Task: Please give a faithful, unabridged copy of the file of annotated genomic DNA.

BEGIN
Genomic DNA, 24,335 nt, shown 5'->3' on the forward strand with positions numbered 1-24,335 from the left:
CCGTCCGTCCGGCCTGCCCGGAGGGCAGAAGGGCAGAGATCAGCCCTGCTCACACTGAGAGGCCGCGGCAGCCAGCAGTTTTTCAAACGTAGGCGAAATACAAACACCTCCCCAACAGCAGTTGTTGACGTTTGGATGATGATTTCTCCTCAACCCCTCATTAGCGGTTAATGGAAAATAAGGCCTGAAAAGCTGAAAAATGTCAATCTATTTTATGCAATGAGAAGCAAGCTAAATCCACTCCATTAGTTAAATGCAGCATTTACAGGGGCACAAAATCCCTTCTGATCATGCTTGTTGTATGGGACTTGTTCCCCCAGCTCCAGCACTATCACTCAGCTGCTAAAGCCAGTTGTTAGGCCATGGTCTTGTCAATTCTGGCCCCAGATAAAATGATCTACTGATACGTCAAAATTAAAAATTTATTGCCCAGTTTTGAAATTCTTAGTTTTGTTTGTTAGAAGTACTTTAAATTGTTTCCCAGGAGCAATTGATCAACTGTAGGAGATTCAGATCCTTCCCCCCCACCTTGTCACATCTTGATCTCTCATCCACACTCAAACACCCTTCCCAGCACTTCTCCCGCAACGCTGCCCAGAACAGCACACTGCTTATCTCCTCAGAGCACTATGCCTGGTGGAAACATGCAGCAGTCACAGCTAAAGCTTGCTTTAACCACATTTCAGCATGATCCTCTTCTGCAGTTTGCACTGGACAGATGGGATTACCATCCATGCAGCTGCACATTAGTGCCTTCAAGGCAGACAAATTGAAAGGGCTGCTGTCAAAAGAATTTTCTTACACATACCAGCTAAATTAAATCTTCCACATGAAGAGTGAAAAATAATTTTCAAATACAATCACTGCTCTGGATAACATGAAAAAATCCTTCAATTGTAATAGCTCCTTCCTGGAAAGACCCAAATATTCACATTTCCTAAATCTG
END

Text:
Genomic DNA, 24,335 nt, shown 5'->3' on the forward strand with positions numbered 1-24,335 from the left:
CCGTCCGTCCGGCCTGCCCGGAGGGCAGAAGGGCAGAGATCAGCCCTGCTCACACTGAGAGGCCGCGGCAGCCAGCAGTTTTTCAAACGTAGGCGAAATACAAACACCTCCCCAACAGCAGTTGTTGACGTTTGGATGATGATTTCTCCTCAACCCCTCATTAGCGGTTAATGGAAAATAAGGCCTGAAAAGCTGAAAAATGTCAATCTATTTTATGCAATGAGAAGCAAGCTAAATCCACTCCATTAGTTAAATGCAGCATTTACAGGGGCACAAAATCCCTTCTGATCATGCTTGTTGTATGGGACTTGTTCCCCCAGCTCCAGCACTATCACTCAGCTGCTAAAGCCAGTTGTTAGGCCATGGTCTTGTCAATTCTGGCCCCAGATAAAATGATCTACTGATACGTCAAAATTAAAAATTTATTGCCCAGTTTTGAAATTCTTAGTTTTGTTTGTTAGAAGTACTTTAAATTGTTTCCCAGGAGCAATTGATCAACTGTAGGAGATTCAGATCCTTCCCCCCCACCTTGTCACATCTTGATCTCTCATCCACACTCAAACACCCTTCCCAGCACTTCTCCCGCAACGCTGCCCAGAACAGCACACTGCTTATCTCCTCAGAGCACTATGCCTGGTGGAAACATGCAGCAGTCACAGCTAAAGCTTGCTTTAACCACATTTCAGCATGATCCTCTTCTGCAGTTTGCACTGGACAGATGGGATTACCATCCATGCAGCTGCACATTAGTGCCTTCAAGGCAGACAAATTGAAAGGGCTGCTGTCAAAAGAATTTTCTTACACATACCAGCTAAATTAAATCTTCCACATGAAGAGTGAAAAATAATTTTCAAATACAATCACTGCTCTGGATAACATGAAAAAATCCTTCAATTGTAATAGCTCCTTCCTGGAAAGACCCAAATATTCACATTTCCTAAATCTG